Why Bother Caring?
I just finished one of the more grueling weeks of public school teaching. Our school district requires that we have parent teacher conferences every November, and these last five days were filled to the brim. After a day of teaching, I sat at a table in my classroom in the evenings, conferring with parents, grandparents, and even some great grandparents about their children, who are also my students. Though depleted from teaching all day, parent teacher conferences are enlightening and heart changing.
A Child’s Life
No two children come from the same kind of home and talking with parents, I get a glimpse into the home life of each of my students. Though all children have two parents, there are no guarantees those parents are fully functioning, present, and committed to their child’s best interests.
Some parents are divorced, and share custody, but not the responsibilities of making sure their offspring make it to school. Other parents have abandoned their children all together, leaving them in the care of grandparents and sometimes even the great grandparents. Some students are homeless, and others come from single parent homes.
Then, there are the few students who do come from two parent homes. But even the two parent homes have their share of misfortunes; the blending of two families, the struggles of a long term illness, or financial difficulties.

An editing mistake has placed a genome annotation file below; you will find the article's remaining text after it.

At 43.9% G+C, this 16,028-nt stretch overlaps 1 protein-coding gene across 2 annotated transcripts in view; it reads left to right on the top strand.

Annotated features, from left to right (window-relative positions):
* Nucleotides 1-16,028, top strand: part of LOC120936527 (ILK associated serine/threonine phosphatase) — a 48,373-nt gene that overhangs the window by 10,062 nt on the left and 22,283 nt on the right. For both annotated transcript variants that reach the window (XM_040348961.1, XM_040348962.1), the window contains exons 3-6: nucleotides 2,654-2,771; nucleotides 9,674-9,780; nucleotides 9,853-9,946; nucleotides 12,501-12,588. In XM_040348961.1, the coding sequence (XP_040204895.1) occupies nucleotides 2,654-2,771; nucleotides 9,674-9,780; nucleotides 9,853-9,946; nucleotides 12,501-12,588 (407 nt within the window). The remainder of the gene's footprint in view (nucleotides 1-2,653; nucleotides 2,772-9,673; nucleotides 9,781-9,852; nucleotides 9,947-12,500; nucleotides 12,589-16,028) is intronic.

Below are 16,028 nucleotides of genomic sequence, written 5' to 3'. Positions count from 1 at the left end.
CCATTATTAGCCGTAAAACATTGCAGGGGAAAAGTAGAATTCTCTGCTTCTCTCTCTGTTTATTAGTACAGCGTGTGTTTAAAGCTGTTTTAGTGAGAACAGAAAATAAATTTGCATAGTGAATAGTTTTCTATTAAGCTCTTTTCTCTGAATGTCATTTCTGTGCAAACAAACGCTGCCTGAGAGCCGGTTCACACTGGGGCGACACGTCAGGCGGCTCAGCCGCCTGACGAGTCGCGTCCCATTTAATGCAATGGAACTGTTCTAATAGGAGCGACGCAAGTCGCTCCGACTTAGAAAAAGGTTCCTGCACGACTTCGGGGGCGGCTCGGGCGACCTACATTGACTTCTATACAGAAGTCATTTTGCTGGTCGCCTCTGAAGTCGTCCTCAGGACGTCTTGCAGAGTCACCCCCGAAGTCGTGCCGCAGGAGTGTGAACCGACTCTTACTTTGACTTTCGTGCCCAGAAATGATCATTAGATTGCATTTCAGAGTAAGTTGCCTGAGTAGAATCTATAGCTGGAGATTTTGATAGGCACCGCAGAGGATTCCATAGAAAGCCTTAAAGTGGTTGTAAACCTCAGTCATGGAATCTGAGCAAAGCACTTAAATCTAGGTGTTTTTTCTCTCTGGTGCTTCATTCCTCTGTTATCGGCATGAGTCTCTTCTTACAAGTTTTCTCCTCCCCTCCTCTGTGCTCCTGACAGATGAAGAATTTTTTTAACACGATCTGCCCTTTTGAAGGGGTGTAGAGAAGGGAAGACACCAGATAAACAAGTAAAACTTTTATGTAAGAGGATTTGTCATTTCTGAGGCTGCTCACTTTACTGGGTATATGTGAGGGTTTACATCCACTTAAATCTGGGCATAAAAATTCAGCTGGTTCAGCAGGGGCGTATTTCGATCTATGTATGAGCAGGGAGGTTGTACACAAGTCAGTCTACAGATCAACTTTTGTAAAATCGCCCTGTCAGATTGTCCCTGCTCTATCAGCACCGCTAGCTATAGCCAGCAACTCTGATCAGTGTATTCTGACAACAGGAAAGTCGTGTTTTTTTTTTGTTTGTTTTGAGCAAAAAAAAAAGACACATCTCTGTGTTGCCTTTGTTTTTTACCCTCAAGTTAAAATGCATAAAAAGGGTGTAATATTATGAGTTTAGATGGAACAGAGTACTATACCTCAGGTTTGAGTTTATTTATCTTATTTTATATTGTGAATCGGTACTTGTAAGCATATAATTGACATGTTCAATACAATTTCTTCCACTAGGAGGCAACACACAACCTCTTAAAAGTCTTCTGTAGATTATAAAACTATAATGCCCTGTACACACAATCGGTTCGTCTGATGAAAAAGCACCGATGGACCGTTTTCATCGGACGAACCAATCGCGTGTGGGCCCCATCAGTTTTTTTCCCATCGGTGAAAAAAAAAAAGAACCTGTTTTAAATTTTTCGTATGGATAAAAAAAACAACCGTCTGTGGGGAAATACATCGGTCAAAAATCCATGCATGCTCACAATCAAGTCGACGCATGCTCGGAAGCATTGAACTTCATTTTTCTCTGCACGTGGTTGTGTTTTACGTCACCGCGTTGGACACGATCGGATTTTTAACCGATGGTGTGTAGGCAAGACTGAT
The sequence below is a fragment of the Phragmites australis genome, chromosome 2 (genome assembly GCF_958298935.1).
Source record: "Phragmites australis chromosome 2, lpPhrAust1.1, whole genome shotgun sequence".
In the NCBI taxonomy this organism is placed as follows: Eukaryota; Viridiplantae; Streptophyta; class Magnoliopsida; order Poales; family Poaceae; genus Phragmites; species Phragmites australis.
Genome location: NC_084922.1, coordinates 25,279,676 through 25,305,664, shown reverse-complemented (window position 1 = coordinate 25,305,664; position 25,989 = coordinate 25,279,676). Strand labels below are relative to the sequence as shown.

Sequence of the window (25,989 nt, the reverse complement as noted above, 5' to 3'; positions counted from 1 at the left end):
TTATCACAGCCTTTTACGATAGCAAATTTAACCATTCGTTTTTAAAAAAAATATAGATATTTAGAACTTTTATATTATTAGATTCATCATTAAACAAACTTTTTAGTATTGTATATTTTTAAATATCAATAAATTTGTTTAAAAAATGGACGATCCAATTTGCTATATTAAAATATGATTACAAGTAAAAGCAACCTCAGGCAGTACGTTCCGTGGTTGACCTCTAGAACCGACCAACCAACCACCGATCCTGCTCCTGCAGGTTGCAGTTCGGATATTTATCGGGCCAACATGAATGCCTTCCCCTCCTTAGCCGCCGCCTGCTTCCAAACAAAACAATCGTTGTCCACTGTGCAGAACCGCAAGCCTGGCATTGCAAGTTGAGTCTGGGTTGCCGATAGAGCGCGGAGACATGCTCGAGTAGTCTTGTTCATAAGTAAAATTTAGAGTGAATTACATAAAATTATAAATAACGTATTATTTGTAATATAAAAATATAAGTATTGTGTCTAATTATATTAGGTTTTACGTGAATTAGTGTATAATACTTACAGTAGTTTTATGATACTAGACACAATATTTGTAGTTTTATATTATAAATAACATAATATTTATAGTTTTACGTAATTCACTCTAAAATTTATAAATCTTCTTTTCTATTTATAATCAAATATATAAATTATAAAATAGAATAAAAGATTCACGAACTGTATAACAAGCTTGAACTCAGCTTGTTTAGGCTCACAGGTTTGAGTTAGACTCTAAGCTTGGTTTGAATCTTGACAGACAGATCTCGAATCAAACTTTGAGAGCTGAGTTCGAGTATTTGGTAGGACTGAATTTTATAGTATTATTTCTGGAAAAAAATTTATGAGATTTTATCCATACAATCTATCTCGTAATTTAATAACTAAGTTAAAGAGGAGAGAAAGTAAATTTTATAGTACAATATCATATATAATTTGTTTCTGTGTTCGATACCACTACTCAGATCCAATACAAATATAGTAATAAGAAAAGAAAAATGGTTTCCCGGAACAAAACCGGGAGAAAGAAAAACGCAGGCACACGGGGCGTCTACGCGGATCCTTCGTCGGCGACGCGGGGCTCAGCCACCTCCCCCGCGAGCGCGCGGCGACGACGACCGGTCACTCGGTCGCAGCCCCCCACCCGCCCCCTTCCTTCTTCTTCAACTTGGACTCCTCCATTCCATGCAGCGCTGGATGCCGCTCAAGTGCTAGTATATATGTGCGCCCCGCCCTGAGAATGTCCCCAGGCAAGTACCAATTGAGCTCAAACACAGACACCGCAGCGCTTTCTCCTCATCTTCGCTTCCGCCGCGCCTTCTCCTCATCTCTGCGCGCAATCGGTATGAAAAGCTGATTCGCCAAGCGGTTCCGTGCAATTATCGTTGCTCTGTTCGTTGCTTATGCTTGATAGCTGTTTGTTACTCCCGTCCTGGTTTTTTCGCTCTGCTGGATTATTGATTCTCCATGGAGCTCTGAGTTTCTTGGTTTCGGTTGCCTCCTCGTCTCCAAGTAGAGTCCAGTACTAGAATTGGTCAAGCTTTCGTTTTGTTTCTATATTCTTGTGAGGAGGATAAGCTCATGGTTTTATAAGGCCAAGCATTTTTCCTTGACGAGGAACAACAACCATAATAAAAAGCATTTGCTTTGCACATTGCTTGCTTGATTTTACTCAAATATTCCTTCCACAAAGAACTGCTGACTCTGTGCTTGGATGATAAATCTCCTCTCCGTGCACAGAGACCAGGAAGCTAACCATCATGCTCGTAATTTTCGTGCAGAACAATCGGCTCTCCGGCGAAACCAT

My students, whether from the best or worst of homes, all share the same teacher, me. I have the privilege of spurring each of them toward their best potential, something I perceive even if they do not. I want them to succeed, and to see the value of their learning. I want them to persevere even when the work seems too hard and I want them to stay the course and finish well. My job is rewarding, but also a little heartbreaking. I am not sure my caring is enough for them.
Then I remember the one teacher who spurred me on, Mr. Dupay, my biology teacher. I was a sophomore in high school, barely passing any of my classes and toying with the idea of dropping out of school. I didn’t think I was smart enough to graduate. But Mr. Dupay saw my potential and put me in charge of the green house. He trusted me to take care of the plants, and to record data from the various experiments he had going on. He tapped into something I could do, trusted me with responsibilities and I excelled in his class.
It only takes one person with a little perception, one person who is willing to listen, one person whose heart is tender enough to care, to make a big difference in the life of another.
Why bother caring? It is worth it to care because we never know when our influence will spur someone toward discovering their ability to succeed.